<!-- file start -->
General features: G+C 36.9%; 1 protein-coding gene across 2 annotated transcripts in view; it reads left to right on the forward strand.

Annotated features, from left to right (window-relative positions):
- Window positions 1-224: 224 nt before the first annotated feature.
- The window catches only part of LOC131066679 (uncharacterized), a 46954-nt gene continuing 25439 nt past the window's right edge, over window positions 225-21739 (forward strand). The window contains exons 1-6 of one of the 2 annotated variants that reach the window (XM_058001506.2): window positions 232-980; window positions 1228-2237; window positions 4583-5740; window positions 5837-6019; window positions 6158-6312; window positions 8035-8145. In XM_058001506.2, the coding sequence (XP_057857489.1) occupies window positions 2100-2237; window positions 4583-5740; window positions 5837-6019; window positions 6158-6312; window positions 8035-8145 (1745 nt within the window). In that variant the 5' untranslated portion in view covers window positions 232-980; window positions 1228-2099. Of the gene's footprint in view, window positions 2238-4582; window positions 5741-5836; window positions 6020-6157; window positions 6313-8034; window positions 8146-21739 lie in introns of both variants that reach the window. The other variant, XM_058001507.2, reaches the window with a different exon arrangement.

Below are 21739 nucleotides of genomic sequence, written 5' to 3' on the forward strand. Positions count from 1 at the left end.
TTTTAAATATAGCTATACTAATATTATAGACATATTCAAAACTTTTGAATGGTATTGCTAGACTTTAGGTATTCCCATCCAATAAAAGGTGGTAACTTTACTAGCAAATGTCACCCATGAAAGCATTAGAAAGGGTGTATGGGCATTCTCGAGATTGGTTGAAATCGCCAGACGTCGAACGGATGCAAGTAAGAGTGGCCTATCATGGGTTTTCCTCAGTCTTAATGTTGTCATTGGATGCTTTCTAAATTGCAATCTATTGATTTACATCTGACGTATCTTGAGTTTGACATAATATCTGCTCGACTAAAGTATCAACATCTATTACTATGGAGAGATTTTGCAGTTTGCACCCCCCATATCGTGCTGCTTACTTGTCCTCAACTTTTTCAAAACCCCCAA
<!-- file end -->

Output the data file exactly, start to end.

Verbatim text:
General features: G+C 36.9%; 1 protein-coding gene across 2 annotated transcripts in view; it reads left to right on the forward strand.

Annotated features, from left to right (window-relative positions):
- Window positions 1-224: 224 nt before the first annotated feature.
- The window catches only part of LOC131066679 (uncharacterized), a 46954-nt gene continuing 25439 nt past the window's right edge, over window positions 225-21739 (forward strand). The window contains exons 1-6 of one of the 2 annotated variants that reach the window (XM_058001506.2): window positions 232-980; window positions 1228-2237; window positions 4583-5740; window positions 5837-6019; window positions 6158-6312; window positions 8035-8145. In XM_058001506.2, the coding sequence (XP_057857489.1) occupies window positions 2100-2237; window positions 4583-5740; window positions 5837-6019; window positions 6158-6312; window positions 8035-8145 (1745 nt within the window). In that variant the 5' untranslated portion in view covers window positions 232-980; window positions 1228-2099. Of the gene's footprint in view, window positions 2238-4582; window positions 5741-5836; window positions 6020-6157; window positions 6313-8034; window positions 8146-21739 lie in introns of both variants that reach the window. The other variant, XM_058001507.2, reaches the window with a different exon arrangement.

Below are 21739 nucleotides of genomic sequence, written 5' to 3' on the forward strand. Positions count from 1 at the left end.
TTTTAAATATAGCTATACTAATATTATAGACATATTCAAAACTTTTGAATGGTATTGCTAGACTTTAGGTATTCCCATCCAATAAAAGGTGGTAACTTTACTAGCAAATGTCACCCATGAAAGCATTAGAAAGGGTGTATGGGCATTCTCGAGATTGGTTGAAATCGCCAGACGTCGAACGGATGCAAGTAAGAGTGGCCTATCATGGGTTTTCCTCAGTCTTAATGTTGTCATTGGATGCTTTCTAAATTGCAATCTATTGATTTACATCTGACGTATCTTGAGTTTGACATAATATCTGCTCGACTAAAGTATCAACATCTATTACTATGGAGAGATTTTGCAGTTTGCACCCCCCATATCGTGCTGCTTACTTGTCCTCAACTTTTTCAAAACCCCCAA